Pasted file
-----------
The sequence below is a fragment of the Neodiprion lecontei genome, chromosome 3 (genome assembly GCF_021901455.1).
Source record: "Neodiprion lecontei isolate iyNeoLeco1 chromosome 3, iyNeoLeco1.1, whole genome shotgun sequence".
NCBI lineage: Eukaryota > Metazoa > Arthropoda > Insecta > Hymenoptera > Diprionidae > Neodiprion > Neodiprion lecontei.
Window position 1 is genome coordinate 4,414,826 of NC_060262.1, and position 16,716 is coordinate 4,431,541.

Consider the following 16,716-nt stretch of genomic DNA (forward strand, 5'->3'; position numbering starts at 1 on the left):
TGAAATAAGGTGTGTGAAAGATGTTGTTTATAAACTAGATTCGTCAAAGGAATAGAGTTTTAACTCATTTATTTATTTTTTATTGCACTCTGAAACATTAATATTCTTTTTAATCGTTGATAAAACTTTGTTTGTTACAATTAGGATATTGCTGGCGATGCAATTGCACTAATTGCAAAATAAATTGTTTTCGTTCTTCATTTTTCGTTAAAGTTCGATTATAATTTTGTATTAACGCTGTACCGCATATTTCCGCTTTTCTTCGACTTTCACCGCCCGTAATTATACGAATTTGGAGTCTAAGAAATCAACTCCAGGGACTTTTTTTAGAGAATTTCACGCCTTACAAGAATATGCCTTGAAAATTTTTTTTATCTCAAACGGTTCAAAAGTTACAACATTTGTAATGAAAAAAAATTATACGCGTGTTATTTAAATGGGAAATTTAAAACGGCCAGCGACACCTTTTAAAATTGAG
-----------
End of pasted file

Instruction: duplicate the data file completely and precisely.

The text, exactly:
The sequence below is a fragment of the Neodiprion lecontei genome, chromosome 3 (genome assembly GCF_021901455.1).
Source record: "Neodiprion lecontei isolate iyNeoLeco1 chromosome 3, iyNeoLeco1.1, whole genome shotgun sequence".
NCBI lineage: Eukaryota > Metazoa > Arthropoda > Insecta > Hymenoptera > Diprionidae > Neodiprion > Neodiprion lecontei.
Window position 1 is genome coordinate 4,414,826 of NC_060262.1, and position 16,716 is coordinate 4,431,541.

Consider the following 16,716-nt stretch of genomic DNA (forward strand, 5'->3'; position numbering starts at 1 on the left):
TGAAATAAGGTGTGTGAAAGATGTTGTTTATAAACTAGATTCGTCAAAGGAATAGAGTTTTAACTCATTTATTTATTTTTTATTGCACTCTGAAACATTAATATTCTTTTTAATCGTTGATAAAACTTTGTTTGTTACAATTAGGATATTGCTGGCGATGCAATTGCACTAATTGCAAAATAAATTGTTTTCGTTCTTCATTTTTCGTTAAAGTTCGATTATAATTTTGTATTAACGCTGTACCGCATATTTCCGCTTTTCTTCGACTTTCACCGCCCGTAATTATACGAATTTGGAGTCTAAGAAATCAACTCCAGGGACTTTTTTTAGAGAATTTCACGCCTTACAAGAATATGCCTTGAAAATTTTTTTTATCTCAAACGGTTCAAAAGTTACAACATTTGTAATGAAAAAAAATTATACGCGTGTTATTTAAATGGGAAATTTAAAACGGCCAGCGACACCTTTTAAAATTGAG